Real Estate Investing Returns May Trump Stock Dividends


Many investors have been questioning lately how they can afford to invest in real estate right now, while the economy is on the skids and the stock market is tanking.

My answer is how can you afford NOT to be investing in real estate right now?

The Federal Reserve is flooding the market with greenbacks! The Feds are literally printing dollars to pay off massive budget deficits and fund the multi-billion dollar bail out. Remember, the more dollars they print means the lower the value of the dollar will be. Inflation is about to get worse.

Stock prices are careening, but even worse is the fact that stocks are now paying the lowest dividends since 1955. Don’t take just my word for it. Look at this article printed today on

According to the above article, the stock market has returned an average of 6% a year since 1900. However, if you take away dividends the return is only 1.7%. Meanwhile, government bonds have returned an average of 2.1%. Anyone that is considering an investment in stocks, even at these dramatically lower prices needs to ask themselves whether they might be able to realize a higher investment return than 1.7% in real estate. Stocks are usually touted as a low risk investment and in most sales pitches for stocks you will see graphs of the S&P 500 slowly climbing higher of a period of 100 years. Of course these sales pitches for stocks rarely explain the impact that lower dividends will have on your portfolio. In fact according to Bloomberg, “Without dividends, investing in equities may not be worth the risk. Dividend income accounted for about 70 percent of average U.S. equity returns since 1900 after inflation, according to Elroy Dimson, Paul Marsh and Mike Staunton at the London Business School, in a study published by Zurich-based Credit Suisse this month.” Nor do stock promoters mention that if you buy at the wrong time, right before a protracted downturn in the market, your chances of seeing a long term positive return are greatly diminished. In fact it can take years or decades to make up for lost principal in a stock portfolio. These attributes of stock investing hardly seem conservative to me.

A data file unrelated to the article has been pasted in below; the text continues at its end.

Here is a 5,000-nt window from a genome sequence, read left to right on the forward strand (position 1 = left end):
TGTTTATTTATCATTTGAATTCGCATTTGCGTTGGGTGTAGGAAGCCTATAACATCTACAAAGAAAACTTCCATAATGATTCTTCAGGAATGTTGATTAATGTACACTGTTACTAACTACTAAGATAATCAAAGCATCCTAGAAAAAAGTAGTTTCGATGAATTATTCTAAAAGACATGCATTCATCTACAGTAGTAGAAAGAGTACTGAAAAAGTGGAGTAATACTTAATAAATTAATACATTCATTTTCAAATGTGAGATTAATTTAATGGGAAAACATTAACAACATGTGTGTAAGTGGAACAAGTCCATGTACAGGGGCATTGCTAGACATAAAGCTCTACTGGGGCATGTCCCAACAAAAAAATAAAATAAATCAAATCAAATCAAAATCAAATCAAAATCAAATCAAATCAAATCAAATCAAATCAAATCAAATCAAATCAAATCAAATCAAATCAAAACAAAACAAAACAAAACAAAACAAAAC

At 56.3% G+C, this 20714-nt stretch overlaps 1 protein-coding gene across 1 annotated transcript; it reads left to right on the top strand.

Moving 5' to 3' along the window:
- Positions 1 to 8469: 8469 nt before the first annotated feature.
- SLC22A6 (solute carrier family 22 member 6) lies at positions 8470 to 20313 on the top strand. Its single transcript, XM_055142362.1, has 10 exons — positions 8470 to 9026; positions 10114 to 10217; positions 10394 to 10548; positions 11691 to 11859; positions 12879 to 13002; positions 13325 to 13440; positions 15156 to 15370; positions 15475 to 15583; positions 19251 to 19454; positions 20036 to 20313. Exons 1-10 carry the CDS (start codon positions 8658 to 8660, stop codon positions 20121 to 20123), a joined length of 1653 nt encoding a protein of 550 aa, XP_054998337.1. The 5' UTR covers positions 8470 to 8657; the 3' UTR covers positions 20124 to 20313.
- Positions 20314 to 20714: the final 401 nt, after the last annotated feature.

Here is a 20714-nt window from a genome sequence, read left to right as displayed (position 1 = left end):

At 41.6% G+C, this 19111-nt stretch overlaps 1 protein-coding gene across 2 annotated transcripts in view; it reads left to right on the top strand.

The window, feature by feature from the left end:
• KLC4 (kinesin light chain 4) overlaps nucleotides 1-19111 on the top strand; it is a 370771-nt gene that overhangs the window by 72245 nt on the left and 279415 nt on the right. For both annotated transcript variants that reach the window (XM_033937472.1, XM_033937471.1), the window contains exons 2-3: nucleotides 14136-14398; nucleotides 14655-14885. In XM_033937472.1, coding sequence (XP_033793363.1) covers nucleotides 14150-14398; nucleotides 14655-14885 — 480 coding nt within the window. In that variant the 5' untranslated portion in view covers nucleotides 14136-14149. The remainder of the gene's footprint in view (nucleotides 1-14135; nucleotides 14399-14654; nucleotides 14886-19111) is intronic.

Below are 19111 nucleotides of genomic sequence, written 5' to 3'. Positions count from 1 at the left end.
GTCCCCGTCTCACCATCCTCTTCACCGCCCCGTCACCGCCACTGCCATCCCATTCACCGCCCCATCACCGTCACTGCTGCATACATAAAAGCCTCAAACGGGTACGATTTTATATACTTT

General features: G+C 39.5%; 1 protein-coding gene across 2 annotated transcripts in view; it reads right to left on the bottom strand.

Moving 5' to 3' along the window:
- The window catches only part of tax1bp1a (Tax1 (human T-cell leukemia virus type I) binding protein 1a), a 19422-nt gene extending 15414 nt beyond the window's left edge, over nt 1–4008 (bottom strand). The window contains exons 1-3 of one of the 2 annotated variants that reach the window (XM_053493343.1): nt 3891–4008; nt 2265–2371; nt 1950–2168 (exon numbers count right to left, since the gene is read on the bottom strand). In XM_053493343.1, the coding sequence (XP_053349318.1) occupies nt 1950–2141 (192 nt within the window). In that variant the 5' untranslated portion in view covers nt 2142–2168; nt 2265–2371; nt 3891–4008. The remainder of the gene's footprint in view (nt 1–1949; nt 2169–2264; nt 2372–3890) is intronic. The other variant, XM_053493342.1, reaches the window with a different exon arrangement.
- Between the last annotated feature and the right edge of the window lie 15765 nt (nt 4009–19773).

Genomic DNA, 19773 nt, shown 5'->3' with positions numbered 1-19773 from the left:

Yes, its true, real estate investing of all kinds is a risky endeavor. Interestingly, dividends can be compared to the rent payments you receive from an investment property. At least, if you own an apartment building or rental houses, you won’t have a board of directors deciding when and if you get paid.

Photo Credit: Helico

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  1. But this is not the height of the market. You’d be nuts not be buying equities at this point, with whatever cash you have that you won’t need for the next ~15 years. You don’t state whether those are real or nominal returns, but it’s my understanding that RE roughly tracks inflation; meaning 0% real returns. That makes sense, house prices can’t outpace wage growth over the long-term.

  2. I wouldn’t invest money in real estate, not at these times. Comparing the opportunities and gain chances, I would alway choose precious metals – gold and silver, at least for long-term investments.

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